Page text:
Larry Tanning says the networked economy is about “speed, change, and collaboration.”
As president and CEO of Tanning Technology Corporation—a Denver-based IT services provider—he helps his Global 1000 clients transform their infrastructures to become open, collaborative enabling points of connection to their suppliers, partners, and customers.
In this second installment of our interview with Tanning, we’ll talk a bit about the genesis of Tanning Technology as well as the engagement methodologies and culture of Tanning, one of the leaders in the Internet consulting marketplace.
In the first installment of Freedman’s conversation with Larry Tanning, CEO of Tanning Technology, they discussed Larry’s take on the state of the Internet economy, and his reflections on the success factors for businesses on the Internet. Tomorrow’s discussion will focus on the company’s plans for growth, the makings of a great technical advisor, and the factors that determine success in the IT consulting industry.
Growing a successful consultancy
TechRepublic: Our readers are interested in some guidance on questions like: How can I grow this practice? How do I get clients? How do I engage with the clients I have?
Tanning: First off, know that we’re an organically grown company. I started Tanning—probably like many of your readers—just by myself with no money, realizing that I didn’t want to work for somebody else. I’ve been fortunate enough to have a good sense of where the next big wave or opportunity to leverage would be. I came out of client/server, and moved through data warehousing and the various phases of the Web, and I’ve been fortunate enough to attract good people to do this with me. Our business model has largely been by reference. We did good work, and I’ve always found that if you do good work and deliver business value, they’ll ask you to do more work or recommend you to other companies. That’s literally how we built this company over the last seven years. Our growth rate has taken us into the mid $90 million revenue mark, so it’s been seven years of word of mouth with no real marketing or outreach, and that speaks for itself.
TechRepublic: Tell me a bit more about how you uncover and engage with clients or prospects in the sales cycle.
Tanning: As we’re moving forward, it’s difficult to decipher fact from fiction in terms of the offerings from various consultancies and IT service firms, so we’re moving to a more proactive sales and solution focus. We want to raise the bar to be sure companies understand what we’re all about. Our Net Marketplace Integration solution is one of our first solution frameworks geared specifically to this emerging challenge, that integration wall. How do companies do these e-business offerings when they have to connect across disparate systems or consolidated and merged businesses that don’t have common customer IDs, let alone common back-end systems?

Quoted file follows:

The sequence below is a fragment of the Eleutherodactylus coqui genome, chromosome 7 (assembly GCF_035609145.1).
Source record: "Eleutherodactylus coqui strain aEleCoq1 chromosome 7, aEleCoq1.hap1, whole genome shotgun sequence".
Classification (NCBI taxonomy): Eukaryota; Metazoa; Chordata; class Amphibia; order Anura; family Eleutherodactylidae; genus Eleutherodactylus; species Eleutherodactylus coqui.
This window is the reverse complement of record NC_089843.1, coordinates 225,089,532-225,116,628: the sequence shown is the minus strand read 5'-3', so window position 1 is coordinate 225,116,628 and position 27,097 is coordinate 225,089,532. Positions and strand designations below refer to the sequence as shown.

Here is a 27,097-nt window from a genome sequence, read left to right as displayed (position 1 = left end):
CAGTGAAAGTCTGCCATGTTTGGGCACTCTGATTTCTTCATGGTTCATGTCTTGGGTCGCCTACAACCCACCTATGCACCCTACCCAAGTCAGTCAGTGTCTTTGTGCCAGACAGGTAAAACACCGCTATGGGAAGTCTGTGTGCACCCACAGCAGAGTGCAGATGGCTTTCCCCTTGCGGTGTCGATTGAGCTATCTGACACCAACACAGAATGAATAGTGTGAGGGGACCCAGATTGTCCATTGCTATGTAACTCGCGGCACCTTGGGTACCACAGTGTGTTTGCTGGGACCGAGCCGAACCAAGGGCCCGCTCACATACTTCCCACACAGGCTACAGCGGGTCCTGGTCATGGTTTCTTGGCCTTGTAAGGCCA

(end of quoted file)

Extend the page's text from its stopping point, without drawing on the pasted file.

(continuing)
We’ve been very fortunate in that our customers are sophisticated users of IT. We haven’t done much with startup dot coms, where it’s more a time-to-market issue, and they’ll pay anything to get their concept up and running. We work with established Fortune 500 companies that have real problems—large-scale transactions or data or numbers of users. So, our value proposition has always been one of emphasizing experience, practices, and methodologies. [Clients] understand that we aren’t some Web design company that all of a sudden has the greatest technology delivery capability, even though their technology experience was working with HTML that led into a Broadvision or a Vignette installation. We take an approach with our sales organization of focusing on discerning users of IT, and once we find an opportunity, then we get a client partner involved and form a pursuit team.
The role of the client partner
TechRepublic: Is the client partner a technologist, a salesperson, or a business development person?
Tanning: The client partner is a relationship person, and is really at the core of our business. We get a high degree of repeat business from our customers, people we’ve been working with for years. Rather than have a salesperson, we quickly transition to a relationship person. The client partner is responsible for ensuring customer satisfaction, has P&L responsibility for what we’re doing with that client, is tasked to grow the account team, and must understand the customer’s company.